I have been working on earth observation data for almost two decades, looking at the satellite images of our planet seeing its past and current view is heartbreaking. I used to wear a winter jacket all around the year. However, I experienced heatwaves in the Netherlands in the last three years which were dangerously warm. I had to surround my dog with ice-cubes to help her breathe. I see that our crops are burning before my eyes and the drink water levels are alarming. I don’t have kids to think of their future, but even at my age (getting closer to 40) I am concerned about my own future too. I used to see people enjoying their life with hobbies at their retirement ages. I am guessing that my retirement ages will be a struggle to find the basic human needs. It tears down my soul to see how the environment and the animals are suffering, just because of the choices of humans. Climate change is human made. We have limited time to make conscious shifts at our daily decisions to stop the biodiversity collapse and to stop extinction of many species including humans. Not only as a scientist, but also as a human animal who deeply loves where she belongs to (the nature of our planet), I join S4F to inspire our local community to act differently and to steer the wheel towards a different direction: wellbeing, health, abundance of natural resources, a happy society.

Stella Breedveld
When I became aware of the gravity of the climate crisis, I started educating myself more on this topic. I changed my lifestyle to have a lower impact on the planet and offset the remainder of my environmental footprint. I tried to inspire other people around me to do the same. However, I noticed how hard it is to get people to change their behaviours and to make them see the gravity of the crisis we are in. I want to educate people about the climate crisis. This is how I got introduced to Scientists4Future. I want to spread awareness and would like to see that climate education becomes part of the school curriculum. It is easy to feel overwhelmed sometimes when you are trying to create change alone, it is nice to be part of a group of like-minded people. We will fight for change together.

Karina Vink
How can I not? We share our future, and must work together to enable a sustainable world, both environmentally and socially. Our current production systems do not take the life cycle of products into account enough, and even when designing new materials, products, processes, etc. the consequences are often not thought through. As scientists we have a special role to encourage learning and improving our knowledge, as well as putting this into practice. We need to do better, and we can, so let’s do this together.

Carolina Pereira Marghidan
I am currently an MSc student at the UT, studying and learning about climate change and the risks we are facing. Climate change has led to a whole range of complex and interdisciplinary issues, and at times it can feel frustrating and challenging – not knowing exactly what you, as an individual, can do. Yet, there is so much power in bringing people together. That is why I joined S4F-Twente, to be part of such a network. Change includes starting with yourself and within your local community, being a conscious consumer (spend every dollar as a vote!), communicating and raising awareness in your surroundings and online, as well as establishing networks to collaborate and bridge the gap between science and action.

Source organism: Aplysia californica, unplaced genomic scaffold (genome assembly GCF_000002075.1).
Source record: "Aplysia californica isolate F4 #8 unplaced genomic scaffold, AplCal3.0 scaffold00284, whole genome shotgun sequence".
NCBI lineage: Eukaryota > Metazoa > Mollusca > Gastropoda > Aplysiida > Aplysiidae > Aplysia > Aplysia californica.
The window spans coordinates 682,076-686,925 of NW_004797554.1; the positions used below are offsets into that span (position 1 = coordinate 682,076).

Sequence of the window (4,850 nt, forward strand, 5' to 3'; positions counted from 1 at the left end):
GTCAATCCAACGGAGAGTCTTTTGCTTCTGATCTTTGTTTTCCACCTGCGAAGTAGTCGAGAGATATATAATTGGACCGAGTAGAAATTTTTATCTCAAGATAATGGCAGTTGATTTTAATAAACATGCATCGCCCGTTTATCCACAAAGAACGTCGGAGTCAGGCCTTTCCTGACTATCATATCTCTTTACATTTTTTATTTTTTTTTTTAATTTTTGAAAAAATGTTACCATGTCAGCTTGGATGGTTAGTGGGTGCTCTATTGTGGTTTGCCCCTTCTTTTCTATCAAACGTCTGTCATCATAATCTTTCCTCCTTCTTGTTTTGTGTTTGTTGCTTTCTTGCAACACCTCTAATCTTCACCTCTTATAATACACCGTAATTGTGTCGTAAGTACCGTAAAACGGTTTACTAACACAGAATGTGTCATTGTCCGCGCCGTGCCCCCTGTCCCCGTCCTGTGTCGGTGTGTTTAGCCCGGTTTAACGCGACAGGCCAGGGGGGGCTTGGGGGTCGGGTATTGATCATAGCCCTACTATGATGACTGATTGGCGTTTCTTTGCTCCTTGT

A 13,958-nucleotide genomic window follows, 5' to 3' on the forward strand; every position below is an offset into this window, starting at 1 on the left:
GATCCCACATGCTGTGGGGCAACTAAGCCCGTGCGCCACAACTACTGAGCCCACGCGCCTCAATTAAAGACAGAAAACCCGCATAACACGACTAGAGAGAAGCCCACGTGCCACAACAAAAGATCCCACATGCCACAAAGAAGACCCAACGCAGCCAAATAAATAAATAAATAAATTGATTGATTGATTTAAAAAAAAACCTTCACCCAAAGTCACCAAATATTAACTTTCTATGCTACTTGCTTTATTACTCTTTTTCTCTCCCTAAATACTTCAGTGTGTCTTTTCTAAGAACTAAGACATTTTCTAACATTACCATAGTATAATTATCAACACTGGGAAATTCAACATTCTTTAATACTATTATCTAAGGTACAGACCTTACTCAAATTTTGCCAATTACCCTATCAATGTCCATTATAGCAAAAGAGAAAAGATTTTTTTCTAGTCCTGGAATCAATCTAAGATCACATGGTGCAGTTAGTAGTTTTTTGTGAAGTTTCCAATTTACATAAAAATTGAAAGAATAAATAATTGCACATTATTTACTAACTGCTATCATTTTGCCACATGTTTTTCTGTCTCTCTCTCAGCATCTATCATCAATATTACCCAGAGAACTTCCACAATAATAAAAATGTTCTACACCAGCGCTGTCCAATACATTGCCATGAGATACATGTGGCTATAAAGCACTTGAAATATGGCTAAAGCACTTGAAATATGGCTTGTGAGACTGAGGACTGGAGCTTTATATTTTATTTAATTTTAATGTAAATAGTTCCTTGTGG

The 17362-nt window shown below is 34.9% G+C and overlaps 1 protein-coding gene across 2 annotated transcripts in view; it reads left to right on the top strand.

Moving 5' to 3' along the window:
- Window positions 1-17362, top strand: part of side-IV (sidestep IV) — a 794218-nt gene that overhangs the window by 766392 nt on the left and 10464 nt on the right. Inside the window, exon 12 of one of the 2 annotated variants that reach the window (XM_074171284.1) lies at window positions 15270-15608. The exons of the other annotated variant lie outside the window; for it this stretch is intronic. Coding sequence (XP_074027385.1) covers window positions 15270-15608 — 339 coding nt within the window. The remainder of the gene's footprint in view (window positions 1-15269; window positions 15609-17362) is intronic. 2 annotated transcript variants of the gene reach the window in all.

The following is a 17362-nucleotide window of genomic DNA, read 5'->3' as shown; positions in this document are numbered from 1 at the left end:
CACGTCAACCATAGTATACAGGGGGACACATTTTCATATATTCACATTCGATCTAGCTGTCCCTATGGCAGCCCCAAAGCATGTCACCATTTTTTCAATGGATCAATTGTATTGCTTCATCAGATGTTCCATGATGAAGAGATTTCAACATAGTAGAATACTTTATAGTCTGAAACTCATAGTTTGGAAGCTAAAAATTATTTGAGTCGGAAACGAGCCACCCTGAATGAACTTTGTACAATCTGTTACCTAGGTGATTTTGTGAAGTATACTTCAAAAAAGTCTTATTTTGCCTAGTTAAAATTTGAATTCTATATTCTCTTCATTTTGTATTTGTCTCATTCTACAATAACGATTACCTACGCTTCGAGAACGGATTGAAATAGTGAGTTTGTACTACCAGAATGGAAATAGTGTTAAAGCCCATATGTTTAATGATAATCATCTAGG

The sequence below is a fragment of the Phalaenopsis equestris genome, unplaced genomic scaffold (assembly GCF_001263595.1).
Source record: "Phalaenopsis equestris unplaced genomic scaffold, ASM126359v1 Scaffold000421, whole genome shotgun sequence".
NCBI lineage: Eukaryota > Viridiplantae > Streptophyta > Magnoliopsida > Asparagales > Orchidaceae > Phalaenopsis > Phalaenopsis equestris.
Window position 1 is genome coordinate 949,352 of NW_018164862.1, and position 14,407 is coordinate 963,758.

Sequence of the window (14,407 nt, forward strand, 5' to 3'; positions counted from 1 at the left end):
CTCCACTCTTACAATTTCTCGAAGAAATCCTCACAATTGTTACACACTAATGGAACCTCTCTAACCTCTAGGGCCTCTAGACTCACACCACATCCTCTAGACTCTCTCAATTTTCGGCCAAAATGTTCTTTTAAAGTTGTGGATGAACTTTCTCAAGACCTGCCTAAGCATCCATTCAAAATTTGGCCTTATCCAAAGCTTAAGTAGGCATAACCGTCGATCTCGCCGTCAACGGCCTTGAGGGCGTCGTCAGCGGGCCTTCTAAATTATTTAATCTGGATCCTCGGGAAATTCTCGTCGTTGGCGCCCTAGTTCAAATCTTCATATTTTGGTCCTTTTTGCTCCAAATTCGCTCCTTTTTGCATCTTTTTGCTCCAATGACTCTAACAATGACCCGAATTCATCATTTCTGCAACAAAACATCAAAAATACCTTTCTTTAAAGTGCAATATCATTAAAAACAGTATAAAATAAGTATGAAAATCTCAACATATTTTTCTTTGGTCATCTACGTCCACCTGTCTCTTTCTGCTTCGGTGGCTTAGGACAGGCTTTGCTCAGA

Jurriaan Schmitz
A very small fraction of the world population is causing a collapse in our support system, Earth; only to the financial benefit of an even smaller fraction of the world population. (If this is all Greek to you, please read The Divide by Jason Hickel.) I’ve decided that I do not want to take part in this hidden, systematic destruction anymore. I found that it’s actually very easy in my personal situation to cut down drastically on my ecological footprint. There is always more to do, so I connect to S4F to exchange ideas. 

Frieder Mugele
The last summers, with all their waves of heat and drought and wildfires and flooding, scared me quite a bit. Thinking that these are the consequences of merely 1.1°C of global warming while we are heading quickly towards 2.5°C or more underlines the urgency for dramatic change if we want our children and grandchildren to live in a world that is as benign to human civilization as the one of past centuries. Having grown up with many green ideas and hopes, I nevertheless became part of the present ‘system’ and contributed my share to the climate catastrophe through my way of living and working, and performing research. It is very clear that we can only prevent the worst-case scenarios if we all change our own way of operating on an individual level and if we all push hard on any higher level that we can influence. For me, this is very much the level of the university where we can and should become leaders of change and role models for responsible organizations on the way toward a sustainable future. We have to move on from empty words to actual change.